Big events. That’s what I love about historical dramas.
These days, Hollywood and modern novels deflate the audience with an uninspiring miasma of small people, personal demons, and futile actions. Art — good art — is more than depression and depravity. Art offers the opportunity to wrench one from the humdrum of daily life and to elevate one’s spirit with heroes transforming the course of history, often facing down long odds.
Historical dramas remain one of the few genres that capture the world-altering nature of big events and the opportunity for heroism.
However, one of the drawbacks of many classic historical dramas, like Tolstoy’s War and Peace, is the lack of purposeful action driving the characters and plot. Tolstoy is stylistically brilliant in many respects, but the drama flatlines as the lead characters drift aimlessly through the trials and tribulations of the Russian aristocracy. Tolstoy’s characters are seemingly resigned to a fate outside the control of their individual decisions.
Cossacks in Paris covers the same historical period as War and Peace — from Napoleon’s march to Moscow to his subsequent retreat to Paris and ultimate demise. In contrast with underlying flaws of War and Peace, Jeffrey Perren’s novel integrates purposeful decisions and actions that breathes life into the drama and bonds the reader to the characters.
The reader is first introduced to Breutier Armande, the protagonist, as a man intent on reshaping the future with his engineering perspicacity. Unfortunately for Breutier, his ambitions are thwarted by Napoleon’s grandiose and ill-fated designs to expand his power by conquering Russia.
However, all is not lost for Breutier when he is conscripted into Napoleon’s army. During Napoleon’s march to Moscow, Breutier meets a beautiful Finnish Countess, Kaarina, on a scouting trip to St. Petersburg. Timing proves once again a double-edged sword for Breutier, as his chance encounter with his ideal woman clashes with Alexander’s plans for the young beauty — to marry her off to a brutal Cossack adept at war named Agripin.
Alexander discovers a ready accomplice in Agripin, whose Rousseauian lust motivates him to have Kaarina — by any means necessary. Thus, the stage is set for the central conflict of the novel — a man-of-mind retaining his highest value against men-of-muscle, particularly his tenacious foe Agripin.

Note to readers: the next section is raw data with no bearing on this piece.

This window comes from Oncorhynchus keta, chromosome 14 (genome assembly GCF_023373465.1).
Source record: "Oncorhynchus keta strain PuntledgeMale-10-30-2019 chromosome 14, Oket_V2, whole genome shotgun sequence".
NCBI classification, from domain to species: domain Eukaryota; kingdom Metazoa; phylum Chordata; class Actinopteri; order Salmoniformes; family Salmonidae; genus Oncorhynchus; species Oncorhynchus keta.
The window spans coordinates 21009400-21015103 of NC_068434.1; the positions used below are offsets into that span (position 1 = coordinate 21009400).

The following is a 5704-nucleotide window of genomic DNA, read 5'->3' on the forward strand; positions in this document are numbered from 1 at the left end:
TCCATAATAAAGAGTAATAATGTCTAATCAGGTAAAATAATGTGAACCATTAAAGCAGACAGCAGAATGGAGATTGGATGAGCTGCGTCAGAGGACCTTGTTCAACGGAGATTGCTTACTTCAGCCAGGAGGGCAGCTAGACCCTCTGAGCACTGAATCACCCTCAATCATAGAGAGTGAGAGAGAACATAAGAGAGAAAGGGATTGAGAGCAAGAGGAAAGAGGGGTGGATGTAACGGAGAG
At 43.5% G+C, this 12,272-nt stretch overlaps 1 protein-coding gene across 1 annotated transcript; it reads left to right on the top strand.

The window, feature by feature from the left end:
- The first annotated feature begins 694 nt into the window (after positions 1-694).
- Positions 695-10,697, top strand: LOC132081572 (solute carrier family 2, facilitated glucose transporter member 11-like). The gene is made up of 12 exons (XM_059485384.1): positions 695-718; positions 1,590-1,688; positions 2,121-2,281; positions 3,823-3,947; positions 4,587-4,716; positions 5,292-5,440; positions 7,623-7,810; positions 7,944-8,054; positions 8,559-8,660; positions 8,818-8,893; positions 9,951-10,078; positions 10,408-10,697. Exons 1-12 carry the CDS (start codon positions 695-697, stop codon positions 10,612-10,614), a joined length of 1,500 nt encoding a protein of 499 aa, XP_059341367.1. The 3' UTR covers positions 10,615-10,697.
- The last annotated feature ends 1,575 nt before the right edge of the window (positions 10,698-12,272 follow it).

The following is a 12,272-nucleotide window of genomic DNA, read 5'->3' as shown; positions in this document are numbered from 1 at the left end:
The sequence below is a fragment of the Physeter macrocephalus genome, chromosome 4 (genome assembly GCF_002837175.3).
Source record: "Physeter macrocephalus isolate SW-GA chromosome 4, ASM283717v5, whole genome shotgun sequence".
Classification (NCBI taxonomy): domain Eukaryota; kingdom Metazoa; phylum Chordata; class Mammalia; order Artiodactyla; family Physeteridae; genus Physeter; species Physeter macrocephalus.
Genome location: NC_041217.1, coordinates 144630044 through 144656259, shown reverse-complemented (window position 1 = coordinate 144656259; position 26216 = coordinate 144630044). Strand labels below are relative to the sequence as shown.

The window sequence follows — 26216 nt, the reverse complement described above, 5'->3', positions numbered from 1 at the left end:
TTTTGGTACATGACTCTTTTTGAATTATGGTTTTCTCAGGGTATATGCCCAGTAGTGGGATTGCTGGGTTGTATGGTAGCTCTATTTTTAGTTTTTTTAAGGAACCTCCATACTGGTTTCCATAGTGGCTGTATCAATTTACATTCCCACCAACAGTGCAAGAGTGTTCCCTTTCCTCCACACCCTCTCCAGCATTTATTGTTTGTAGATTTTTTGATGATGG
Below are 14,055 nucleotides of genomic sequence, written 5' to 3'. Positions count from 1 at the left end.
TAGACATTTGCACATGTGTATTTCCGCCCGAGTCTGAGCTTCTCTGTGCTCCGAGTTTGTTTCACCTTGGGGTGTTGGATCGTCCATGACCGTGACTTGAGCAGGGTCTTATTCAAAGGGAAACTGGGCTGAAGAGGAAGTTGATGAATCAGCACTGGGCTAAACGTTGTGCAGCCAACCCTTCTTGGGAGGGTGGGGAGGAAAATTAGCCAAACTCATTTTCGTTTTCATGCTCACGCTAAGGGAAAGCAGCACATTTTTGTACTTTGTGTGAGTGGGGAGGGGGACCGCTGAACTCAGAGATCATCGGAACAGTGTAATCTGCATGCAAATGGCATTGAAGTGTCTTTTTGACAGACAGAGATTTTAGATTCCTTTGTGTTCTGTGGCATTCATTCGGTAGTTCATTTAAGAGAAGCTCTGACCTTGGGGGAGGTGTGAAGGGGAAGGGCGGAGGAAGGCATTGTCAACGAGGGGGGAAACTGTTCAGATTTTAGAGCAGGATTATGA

The following passage portrays the essence of Agripin, and his desire to conquer Kaarina — and reality — by brute force:
…Once the spy believed the document was genuine Agripin would be in a position to make his demands: land, a title, and Kaarina for a wife.
He had thought “wife,” but the word stood in his mind as “slave” would in another man’s.
Agripin’s rationality, if it can be called that, is limited to conniving his way into the spoils of war. This includes Kaarina, who he would rather chain to his bed than have her enter it voluntarily.
Unlike Agripin, Breutier’s efficacy emanates from the power of his mind. Whether evaluating the possibilities of a new railroad, or escaping a brush with the gallows, Breutier is propelled forward by reason. The passage below illuminates Breutier’s ultimate goal of being liberated from the tyrant’s boot:
No one to tell him “no you mustn’t, the Emperor will be annoyed.” No one interested in anything but “how can it be done?”, and “how much will it cost?”, and “when can it be completed?” rather than “who gave you permission?”
Those readers familiar with Rand’s novels will recognize — and applaud — the primary battle between reason and force. No, the novel’s plot does not possess the complexity of what happens when the men-of-mind go on strike. Instead, Cossacks in Paris embarks on the simpler approach of projecting this primary battle back in time using historical events.